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Government spent almost €3 million on chartered flights to send Irish troops abroad

The revelation comes amid criticism of the lack of a troop-carrying aircraft.

Image: Alamy Stock Photo

THE DEPARTMENT OF Defence spent almost €3m in a five year period renting aircraft and on civilian flight tickets to ferry Irish troops to peacekeeping missions across the world, according to newly-revealed documents.

The chartering of the civilian aircraft, along with pilots and crew, was utilised to transport military personnel because the Irish Air Corps do not have the capability to transport large amounts of soldiers.

The documents from the Department of Defence reveal how the money was spent on six UN missions and one EU mission. 

The Journal initially lodged a Freedom of Information request seeking details of the government’s spend on chartered and commercial flights across all departments. 

The Department of Public Expenditure and Reform (DPER) refused the request, insisting no such records were available.

However, data covering flights organised and paid for by the Department of Defence was released to Kildare South TD Cathal Berry on behalf of Simon Coveney, the defence minister, in an answer to a parliamentary question.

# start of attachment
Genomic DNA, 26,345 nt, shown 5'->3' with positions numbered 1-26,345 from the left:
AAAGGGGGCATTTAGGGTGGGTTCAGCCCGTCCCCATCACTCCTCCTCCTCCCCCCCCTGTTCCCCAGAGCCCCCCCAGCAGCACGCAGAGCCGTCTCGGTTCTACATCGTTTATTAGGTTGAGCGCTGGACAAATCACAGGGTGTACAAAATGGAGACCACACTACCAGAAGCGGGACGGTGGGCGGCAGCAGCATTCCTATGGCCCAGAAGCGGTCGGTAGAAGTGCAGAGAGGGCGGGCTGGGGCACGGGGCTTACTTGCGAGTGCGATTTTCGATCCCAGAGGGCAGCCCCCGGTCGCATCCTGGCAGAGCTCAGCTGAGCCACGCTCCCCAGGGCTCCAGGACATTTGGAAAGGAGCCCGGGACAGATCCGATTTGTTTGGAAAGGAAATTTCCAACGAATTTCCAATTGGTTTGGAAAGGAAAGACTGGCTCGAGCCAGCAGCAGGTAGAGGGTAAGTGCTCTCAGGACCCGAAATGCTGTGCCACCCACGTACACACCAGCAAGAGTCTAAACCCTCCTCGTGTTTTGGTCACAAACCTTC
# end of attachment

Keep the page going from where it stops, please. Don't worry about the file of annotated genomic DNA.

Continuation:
This database shows that flights to and from UN and EU peacekeeping missions cost €2.7m over a five-year period from 2016 to 2020.

This included the leasing or chartering of aircraft and, according to a Defence Forces source, also included payments for flight tickets. 

Berry has said that the spend could have been much higher but for an agreement with the United Nations for it to cover the cost of half of the flights annually to and from certain missions.

Berry, who is a former officer in the Irish Defence Forces, had sought details in light of the growing disquiet around why the Air Corps does not have a long-distance heavy lift capability. 

“The biggest issue here is that the Government are refusing to fund an internalised air craft capability – which is very hard to understand because it would save a fortune in the longer term.

“I would call on the State to look at reducing cost by improving the capability of Air Corps to provide this cover. 

“This should be a whole of Government approach. The people are there to do the job and it should be operated by the Air Corps.

Cathal Berry Cathal Berry, TD, has called repeatedly for funding for a long distance, heavy lift Air Corps operated aircraft.

“One example here is that the HSE is paying a private company more than €2m annually for a medically equipped aircraft to sit at Dublin Airport just in case there is a need to ferry a sick patient. The Air Corps does the same mission repeatedly through the year with in its allocated budget.

“In December the Department of Foreign Affairs paid money to repatriate Irish citizens via Morocco.

“Chartering flights on an ad hoc basis is costing massive money across the Government simply because it is an immediate need they didn’t plan for and to get the quickest provider it costs money.